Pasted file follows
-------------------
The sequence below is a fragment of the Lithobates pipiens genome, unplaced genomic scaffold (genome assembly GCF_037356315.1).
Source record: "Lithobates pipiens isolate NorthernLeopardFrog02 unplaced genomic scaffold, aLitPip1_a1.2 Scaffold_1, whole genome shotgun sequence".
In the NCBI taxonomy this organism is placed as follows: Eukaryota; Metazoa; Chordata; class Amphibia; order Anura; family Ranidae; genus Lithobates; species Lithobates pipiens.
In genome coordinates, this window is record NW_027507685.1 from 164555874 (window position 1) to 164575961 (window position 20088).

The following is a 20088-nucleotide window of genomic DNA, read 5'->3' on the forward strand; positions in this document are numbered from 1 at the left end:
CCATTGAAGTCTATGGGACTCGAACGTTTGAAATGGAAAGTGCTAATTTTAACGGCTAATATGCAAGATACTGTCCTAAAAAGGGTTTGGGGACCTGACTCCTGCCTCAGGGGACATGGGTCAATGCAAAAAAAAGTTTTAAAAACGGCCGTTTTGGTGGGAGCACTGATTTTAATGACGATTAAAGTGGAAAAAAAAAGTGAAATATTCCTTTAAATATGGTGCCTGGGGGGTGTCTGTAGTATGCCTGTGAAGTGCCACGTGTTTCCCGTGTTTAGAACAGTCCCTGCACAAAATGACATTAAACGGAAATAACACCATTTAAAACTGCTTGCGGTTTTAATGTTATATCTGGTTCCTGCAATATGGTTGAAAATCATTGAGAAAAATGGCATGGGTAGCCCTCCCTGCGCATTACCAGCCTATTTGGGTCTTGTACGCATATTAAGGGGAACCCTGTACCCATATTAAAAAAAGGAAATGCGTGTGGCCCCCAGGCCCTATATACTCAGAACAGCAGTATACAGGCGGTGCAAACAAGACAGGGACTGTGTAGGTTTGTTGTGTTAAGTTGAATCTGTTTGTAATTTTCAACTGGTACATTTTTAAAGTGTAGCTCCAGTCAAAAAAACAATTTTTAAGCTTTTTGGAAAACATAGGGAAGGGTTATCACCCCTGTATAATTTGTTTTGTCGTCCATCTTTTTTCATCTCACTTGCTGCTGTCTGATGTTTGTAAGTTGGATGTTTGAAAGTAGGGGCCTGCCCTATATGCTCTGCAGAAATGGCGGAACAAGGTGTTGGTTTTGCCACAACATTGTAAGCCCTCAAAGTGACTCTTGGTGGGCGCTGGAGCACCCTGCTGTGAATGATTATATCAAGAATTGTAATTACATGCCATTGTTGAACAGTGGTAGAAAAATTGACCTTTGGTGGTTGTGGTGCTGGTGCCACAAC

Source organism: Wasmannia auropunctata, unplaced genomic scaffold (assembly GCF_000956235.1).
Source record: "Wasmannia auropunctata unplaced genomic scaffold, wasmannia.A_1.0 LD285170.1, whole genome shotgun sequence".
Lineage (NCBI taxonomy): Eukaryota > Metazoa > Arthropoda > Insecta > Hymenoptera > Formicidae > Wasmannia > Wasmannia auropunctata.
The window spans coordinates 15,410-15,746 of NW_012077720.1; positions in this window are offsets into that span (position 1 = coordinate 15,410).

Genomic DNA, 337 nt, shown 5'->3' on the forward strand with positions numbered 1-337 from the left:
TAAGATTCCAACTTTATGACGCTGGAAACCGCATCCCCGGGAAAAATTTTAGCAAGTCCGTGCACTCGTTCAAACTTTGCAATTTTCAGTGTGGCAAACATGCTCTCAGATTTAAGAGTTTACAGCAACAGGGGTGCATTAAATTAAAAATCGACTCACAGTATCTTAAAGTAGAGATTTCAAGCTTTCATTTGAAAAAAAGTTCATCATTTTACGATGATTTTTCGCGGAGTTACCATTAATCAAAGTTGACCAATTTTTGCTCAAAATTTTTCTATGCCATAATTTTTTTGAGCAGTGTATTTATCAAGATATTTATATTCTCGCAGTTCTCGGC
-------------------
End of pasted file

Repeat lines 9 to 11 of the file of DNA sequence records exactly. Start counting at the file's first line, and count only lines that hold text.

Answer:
Lineage (NCBI taxonomy): Eukaryota > Metazoa > Arthropoda > Insecta > Hymenoptera > Formicidae > Wasmannia > Wasmannia auropunctata.
The window spans coordinates 15,410-15,746 of NW_012077720.1; positions in this window are offsets into that span (position 1 = coordinate 15,410).

Genomic DNA, 337 nt, shown 5'->3' on the forward strand with positions numbered 1-337 from the left: